It reminds me of this famous sequence when George H. W. Bush can’t help laughing while mentioning the lone gunman theory of the Warren Commission, in his eulogy of Gerald Ford on the 2nd of January, 2007: Even the New York Times reporter mentioned in his transcript of the speech: “After a deluded gunman assassinated President Kennedy, Bush laughed!... our nation turned to Gerald Ford and a select handful of others to make sense of that madness.” I discovered the CIA has always had free lancers at nearly every level of the organization who did what they wanted to do. A lot of that is explained by the covert nature of the organization. By design, there aren’t many people looking over their shoulders after they’re given a mission unless you are part of a tight team assigned with a specific short-term task. A high-level example of this was Richard Bissell’s decision to continue U-2 flights over the Soviet Union even after Eisenhower told him to take a break. Ike had left it in his sole power to decide when the U-2 flights over the USSR could be made, and he often vetoed them for reasons he never explained. After one such veto, Bissell decided on his own to transfer at least one of the U-2 planes to a Great Britain air base where it was outside the normal Agency chain of command. He then continued the flights over the Soviet Union on his own orders. He told neither Dulles, his immediate superior in the CIA, nor Eisenhower of his decision. He just did it. Think of the momentous consequences of some subordinate just deciding on his own to overfly the Soviet Union. The flights were common enough by that time that Bissell would’ve known the Soviets were merely irritated by them and trying to shoot them down, but also making no diplomatic fuss. Lucky for Bissell, none of these unauthorized flights were the doomed Gary Powers’ mission. Republican activist Roger Stone was very close to Richard Nixon.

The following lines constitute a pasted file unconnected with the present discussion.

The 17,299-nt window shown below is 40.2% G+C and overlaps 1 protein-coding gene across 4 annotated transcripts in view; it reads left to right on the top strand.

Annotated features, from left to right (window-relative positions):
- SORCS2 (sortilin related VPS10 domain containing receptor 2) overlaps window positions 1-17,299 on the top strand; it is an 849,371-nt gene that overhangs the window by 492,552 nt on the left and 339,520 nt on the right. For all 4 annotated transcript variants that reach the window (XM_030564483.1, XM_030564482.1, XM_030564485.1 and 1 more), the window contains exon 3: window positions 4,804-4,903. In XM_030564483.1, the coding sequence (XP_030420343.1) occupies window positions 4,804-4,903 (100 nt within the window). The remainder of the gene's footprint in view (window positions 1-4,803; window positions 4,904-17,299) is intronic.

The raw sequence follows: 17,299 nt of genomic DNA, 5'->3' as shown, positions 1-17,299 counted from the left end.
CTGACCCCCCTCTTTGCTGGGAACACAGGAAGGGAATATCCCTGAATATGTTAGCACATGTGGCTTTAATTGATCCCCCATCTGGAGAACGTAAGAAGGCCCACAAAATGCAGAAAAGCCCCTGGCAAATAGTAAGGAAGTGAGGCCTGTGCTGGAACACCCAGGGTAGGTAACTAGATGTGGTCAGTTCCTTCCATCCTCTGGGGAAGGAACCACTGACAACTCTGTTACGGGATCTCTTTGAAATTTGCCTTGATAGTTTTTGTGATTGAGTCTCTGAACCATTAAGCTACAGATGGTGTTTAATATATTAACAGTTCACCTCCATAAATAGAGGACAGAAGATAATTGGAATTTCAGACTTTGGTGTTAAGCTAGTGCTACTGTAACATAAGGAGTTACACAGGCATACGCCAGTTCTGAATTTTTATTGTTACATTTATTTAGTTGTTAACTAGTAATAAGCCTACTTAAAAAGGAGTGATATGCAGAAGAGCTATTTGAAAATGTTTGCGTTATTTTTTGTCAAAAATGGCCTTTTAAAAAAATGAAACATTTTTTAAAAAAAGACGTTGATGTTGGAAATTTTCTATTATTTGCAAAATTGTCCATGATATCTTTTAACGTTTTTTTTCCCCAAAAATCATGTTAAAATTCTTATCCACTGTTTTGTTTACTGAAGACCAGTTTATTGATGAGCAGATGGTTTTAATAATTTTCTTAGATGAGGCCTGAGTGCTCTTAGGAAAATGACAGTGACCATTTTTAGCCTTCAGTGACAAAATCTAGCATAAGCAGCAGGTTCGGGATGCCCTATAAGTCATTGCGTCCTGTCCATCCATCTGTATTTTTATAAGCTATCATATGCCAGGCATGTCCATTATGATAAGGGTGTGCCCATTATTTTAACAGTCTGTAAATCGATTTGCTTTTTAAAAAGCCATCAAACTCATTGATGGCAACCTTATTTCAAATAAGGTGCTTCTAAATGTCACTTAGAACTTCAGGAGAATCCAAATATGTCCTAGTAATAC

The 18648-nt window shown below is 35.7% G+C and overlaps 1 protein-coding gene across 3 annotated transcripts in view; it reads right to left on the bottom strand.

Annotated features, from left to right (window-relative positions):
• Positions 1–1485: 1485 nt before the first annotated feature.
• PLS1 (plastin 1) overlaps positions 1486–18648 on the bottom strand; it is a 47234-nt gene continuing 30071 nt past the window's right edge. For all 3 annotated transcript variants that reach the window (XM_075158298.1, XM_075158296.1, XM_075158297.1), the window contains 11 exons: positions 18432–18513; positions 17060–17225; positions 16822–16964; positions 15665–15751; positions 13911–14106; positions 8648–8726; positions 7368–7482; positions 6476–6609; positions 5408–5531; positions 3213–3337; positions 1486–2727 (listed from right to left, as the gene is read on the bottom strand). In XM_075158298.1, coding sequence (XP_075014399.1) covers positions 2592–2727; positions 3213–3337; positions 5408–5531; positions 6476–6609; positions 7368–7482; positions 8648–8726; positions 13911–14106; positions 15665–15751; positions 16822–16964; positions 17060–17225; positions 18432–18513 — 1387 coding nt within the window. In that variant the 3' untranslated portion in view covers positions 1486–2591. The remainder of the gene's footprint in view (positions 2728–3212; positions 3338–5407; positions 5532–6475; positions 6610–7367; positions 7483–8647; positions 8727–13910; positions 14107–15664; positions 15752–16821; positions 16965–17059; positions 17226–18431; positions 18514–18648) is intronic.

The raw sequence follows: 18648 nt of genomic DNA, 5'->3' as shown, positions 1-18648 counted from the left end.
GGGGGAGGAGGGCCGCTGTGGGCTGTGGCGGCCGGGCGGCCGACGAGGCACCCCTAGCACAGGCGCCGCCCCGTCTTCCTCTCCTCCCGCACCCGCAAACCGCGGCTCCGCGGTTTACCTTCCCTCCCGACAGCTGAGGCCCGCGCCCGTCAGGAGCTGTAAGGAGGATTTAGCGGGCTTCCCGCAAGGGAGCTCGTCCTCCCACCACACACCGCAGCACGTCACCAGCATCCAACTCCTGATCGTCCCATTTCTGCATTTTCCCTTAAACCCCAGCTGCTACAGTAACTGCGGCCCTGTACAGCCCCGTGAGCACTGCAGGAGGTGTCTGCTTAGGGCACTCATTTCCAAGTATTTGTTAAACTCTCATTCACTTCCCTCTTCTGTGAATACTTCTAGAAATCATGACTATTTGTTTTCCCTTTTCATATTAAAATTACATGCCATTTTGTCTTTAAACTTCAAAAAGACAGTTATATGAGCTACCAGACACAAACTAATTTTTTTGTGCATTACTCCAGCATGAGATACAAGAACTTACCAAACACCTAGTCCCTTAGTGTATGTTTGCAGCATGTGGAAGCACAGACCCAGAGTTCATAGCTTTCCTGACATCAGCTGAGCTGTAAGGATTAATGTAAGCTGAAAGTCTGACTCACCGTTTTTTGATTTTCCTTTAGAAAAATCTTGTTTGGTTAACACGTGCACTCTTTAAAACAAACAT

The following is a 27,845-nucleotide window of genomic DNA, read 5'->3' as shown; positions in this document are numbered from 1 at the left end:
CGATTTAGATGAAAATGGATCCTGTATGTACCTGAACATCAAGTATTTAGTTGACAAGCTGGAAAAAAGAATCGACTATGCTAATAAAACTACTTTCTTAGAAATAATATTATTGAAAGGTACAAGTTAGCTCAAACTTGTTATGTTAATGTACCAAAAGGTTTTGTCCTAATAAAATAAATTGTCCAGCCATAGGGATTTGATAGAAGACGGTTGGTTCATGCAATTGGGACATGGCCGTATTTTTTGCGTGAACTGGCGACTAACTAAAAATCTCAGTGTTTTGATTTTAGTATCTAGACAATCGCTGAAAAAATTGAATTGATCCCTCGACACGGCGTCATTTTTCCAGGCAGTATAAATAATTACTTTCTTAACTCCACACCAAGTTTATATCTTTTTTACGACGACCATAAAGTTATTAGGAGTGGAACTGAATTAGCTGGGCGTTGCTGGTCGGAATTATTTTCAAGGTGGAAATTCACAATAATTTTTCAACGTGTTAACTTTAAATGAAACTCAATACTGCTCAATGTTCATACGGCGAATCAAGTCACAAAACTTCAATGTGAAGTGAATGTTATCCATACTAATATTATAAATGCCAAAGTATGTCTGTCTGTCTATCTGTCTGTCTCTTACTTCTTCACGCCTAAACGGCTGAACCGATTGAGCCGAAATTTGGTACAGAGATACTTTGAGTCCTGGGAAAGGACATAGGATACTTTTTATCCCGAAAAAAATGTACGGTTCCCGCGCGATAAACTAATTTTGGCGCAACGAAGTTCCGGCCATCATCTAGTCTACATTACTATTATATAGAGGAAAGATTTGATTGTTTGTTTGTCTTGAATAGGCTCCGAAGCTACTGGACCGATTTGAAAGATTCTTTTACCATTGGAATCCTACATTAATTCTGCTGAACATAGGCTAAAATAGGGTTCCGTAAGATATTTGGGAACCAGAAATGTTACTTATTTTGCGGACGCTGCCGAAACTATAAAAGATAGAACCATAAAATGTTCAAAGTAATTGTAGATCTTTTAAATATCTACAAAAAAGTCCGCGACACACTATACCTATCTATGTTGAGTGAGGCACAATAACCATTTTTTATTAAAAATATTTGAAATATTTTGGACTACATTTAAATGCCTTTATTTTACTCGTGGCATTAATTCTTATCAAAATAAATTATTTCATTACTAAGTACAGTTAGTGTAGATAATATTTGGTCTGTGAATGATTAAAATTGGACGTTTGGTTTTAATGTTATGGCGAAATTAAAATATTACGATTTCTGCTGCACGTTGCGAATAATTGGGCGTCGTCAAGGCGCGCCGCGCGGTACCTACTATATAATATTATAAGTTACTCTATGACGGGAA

In his book “Nixon’s secrets”, packed with revelations and insider information, Stone reveals in particular how Nixon avoided prosecution after the Watergate scandal. According to Stone, Nixon used General Alexander Haig as his intermediary to let VP Gerald Ford know that he would expose the CIA’s involvement in the JFK assassination, as well as Ford’s role in altering autopsy records for the Warren Commission if ever he was sent to trial in the Watergate scandal. “Tell them if Dick Nixon’s going down I’m taking everyone down with me, that prick [CIA Director] Richard Helms, Lyndon, and Jerry Ford are going down with me,” was the way Haig phrased it. Nixon would have used this information about the JFK conspiracy to avoid prosecution and to obtain Gerald Ford unconditional pardon. James Angleton was the link between Israel and the CIA. For Angleton’s key role in the assassination conspiracy, see John Newman’s Oswald and the CIA, especially the last chapter. John Newman is a retired Army major in intelligence, whose last position was as an aide to NSA Director General William Odom, Newman has since then been a professor of history at the University of Maryland and George Mason University. At least 40 suspicious deaths of witnesses occurred in the three years after Dallas, of which at least 33 were unnatural (homicide, accident, suicide, unknown causes). The probability of 33 unnatural deaths within the 1400 JFK witnesses population is lower than one hundred thousand trillions to one.  

JFK was a very charismatic president and was much liked and loved outside the US. Recently Bob Dylan had a number 1 hit this year with a single about that day in which he describes him as the King. This morning I was reading an ancient Egyptian text from 2000 BC in which a man instructs his son about the nature of the King and his role in the afterlife “Whoever does not attack him has already touched land…” which refers to the recently deceased as a sailor looking to land in a happy afterlife. It displays a generosity of spirit with no exacting demands and JFK had, as did David, a generous heart. Going back even earlier there is an epithet of the King as Osiris “He Whose Face Suffered” who has been struck down but rises again. Those images of Jesus with bloody head have old precursors. The spiritual imagery and symbols surrounding Dallas are very deep.